Though confident about the short-term economic outlook and monetary stance, policymakers are concerned that persistently low inflation in recent years may mean the economy could slide back into a recession more easily than in past years.
In the meantime, steady growth in payrolls and low unemployment, as evidenced by Friday’s U.S. jobs report, indicate an expansion that is still on track.
But some analysts note that the continued narrow gap between short term and long term interest rates, or the flat “yield curve”, suggests doubt in markets about the economic future.
If interest rates stay low, the Fed will have limited room to combat a downturn with rate cuts before they hit zero which could force the use of bond buying again or more controversial tools like negative interest rates.
Though Powell has arguably become more of a policy “dove”, favoring easy money, since he joined the consensus that Yellen developed, the next crisis could put him in an unenviable position. As a Republican, serving alongside a Republican president and what is currently a Republican congress, he would be forced to mull policies that conservatives in the GOP have often opposed.
“One area of concern is whether a Powell-led (Federal Open Market Committee) would be as aggressive or proactive as a Yellen-led FOMC would be…in terms of confronting recessionary shocks,” said former Minneapolis Fed President Narayana Kocherlakota, who is now an economics professor at the University of Rochester.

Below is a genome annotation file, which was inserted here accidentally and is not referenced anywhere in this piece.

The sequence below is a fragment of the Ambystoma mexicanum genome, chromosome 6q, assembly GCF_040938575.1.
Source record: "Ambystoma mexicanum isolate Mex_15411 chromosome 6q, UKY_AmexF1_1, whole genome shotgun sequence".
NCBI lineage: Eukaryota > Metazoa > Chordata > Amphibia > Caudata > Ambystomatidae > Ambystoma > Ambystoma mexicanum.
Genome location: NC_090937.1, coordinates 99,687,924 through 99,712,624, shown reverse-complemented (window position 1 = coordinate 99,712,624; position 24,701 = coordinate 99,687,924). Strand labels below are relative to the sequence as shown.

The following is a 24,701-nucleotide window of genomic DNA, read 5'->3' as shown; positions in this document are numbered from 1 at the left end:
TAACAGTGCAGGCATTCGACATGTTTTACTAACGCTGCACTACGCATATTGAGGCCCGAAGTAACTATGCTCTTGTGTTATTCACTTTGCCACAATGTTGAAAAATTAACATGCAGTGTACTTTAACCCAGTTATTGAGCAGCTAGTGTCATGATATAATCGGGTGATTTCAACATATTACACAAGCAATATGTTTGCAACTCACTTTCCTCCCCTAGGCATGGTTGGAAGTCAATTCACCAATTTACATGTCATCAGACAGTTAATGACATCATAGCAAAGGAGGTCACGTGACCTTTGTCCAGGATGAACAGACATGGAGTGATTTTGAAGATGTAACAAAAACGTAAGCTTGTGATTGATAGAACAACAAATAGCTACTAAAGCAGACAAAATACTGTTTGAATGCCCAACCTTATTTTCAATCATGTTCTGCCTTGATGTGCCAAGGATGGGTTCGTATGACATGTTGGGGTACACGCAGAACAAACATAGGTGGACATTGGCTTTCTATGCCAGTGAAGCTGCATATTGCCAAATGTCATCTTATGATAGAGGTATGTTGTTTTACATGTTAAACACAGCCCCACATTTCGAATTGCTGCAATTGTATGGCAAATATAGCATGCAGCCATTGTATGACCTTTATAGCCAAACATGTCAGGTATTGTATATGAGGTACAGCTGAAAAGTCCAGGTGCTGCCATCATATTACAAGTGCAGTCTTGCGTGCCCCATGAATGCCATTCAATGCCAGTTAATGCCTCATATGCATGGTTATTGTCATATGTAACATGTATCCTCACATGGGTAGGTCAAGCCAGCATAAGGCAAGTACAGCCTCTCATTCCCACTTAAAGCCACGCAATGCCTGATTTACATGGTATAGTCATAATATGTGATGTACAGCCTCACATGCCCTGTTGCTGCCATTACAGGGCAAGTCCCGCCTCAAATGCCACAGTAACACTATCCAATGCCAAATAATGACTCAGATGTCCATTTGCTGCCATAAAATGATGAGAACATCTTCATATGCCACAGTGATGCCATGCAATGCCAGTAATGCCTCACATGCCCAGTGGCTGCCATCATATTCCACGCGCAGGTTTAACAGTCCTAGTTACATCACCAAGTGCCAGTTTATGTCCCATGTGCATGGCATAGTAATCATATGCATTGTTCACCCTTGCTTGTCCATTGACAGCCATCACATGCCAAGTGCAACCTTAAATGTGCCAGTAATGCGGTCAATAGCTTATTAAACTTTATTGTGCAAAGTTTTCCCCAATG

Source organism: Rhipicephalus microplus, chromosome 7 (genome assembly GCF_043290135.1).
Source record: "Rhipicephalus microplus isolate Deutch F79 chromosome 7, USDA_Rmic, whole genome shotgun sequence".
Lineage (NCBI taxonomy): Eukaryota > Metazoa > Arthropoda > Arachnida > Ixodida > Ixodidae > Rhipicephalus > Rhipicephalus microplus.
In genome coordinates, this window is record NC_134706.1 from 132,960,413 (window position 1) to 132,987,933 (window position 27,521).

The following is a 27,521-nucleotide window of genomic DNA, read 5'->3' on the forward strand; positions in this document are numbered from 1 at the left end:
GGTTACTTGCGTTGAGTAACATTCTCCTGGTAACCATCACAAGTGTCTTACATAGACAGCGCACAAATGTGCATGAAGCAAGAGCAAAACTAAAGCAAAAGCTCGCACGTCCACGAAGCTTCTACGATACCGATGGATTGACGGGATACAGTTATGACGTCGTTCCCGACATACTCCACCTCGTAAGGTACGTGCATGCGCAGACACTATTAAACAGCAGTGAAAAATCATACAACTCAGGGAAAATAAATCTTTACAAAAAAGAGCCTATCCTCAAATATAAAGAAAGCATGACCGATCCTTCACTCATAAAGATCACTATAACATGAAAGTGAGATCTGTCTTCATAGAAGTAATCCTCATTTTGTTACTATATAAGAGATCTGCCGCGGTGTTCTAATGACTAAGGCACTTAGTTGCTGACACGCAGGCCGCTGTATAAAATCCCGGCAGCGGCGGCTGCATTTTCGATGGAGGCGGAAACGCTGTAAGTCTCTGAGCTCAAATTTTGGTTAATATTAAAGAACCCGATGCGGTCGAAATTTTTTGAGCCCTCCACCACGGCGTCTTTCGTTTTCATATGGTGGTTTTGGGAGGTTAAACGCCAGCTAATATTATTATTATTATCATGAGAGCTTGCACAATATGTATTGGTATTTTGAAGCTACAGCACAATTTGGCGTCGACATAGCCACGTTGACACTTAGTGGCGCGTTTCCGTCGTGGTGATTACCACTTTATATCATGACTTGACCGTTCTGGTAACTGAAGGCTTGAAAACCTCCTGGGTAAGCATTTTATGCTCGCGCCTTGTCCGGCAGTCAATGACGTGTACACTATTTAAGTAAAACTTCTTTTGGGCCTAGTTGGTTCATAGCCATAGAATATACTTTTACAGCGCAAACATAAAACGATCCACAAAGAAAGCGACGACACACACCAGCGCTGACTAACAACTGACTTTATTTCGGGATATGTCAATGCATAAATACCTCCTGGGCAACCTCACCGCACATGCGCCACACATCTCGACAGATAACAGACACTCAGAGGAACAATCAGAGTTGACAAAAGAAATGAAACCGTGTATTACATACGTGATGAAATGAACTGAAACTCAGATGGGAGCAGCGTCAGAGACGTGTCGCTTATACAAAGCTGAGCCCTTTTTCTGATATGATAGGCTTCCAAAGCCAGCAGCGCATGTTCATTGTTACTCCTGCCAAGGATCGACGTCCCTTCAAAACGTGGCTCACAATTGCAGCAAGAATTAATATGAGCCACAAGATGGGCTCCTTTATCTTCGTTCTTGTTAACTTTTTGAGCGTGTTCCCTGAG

He added that Powell, early in his term as Fed governor, “displayed uneasiness with unconventional monetary policy.”
That “uneasiness” gave way over time to support for Fed policies which recognized that the scars from the 2008 financial crisis and recession needed time to heal, a process Powell has said he is committed to seeing continue.
But the outcome may depend on who is around him, and who he finds convincing.
A VAST TECHNOCRACY
Yellen relied on thinking from inside and outside the central bank as she methodically worked through issues like whether people unemployed over the long term would ever return to work, and whether the mechanics of inflation have changed since the 2007-2009 financial crisis, a still unresolved issue.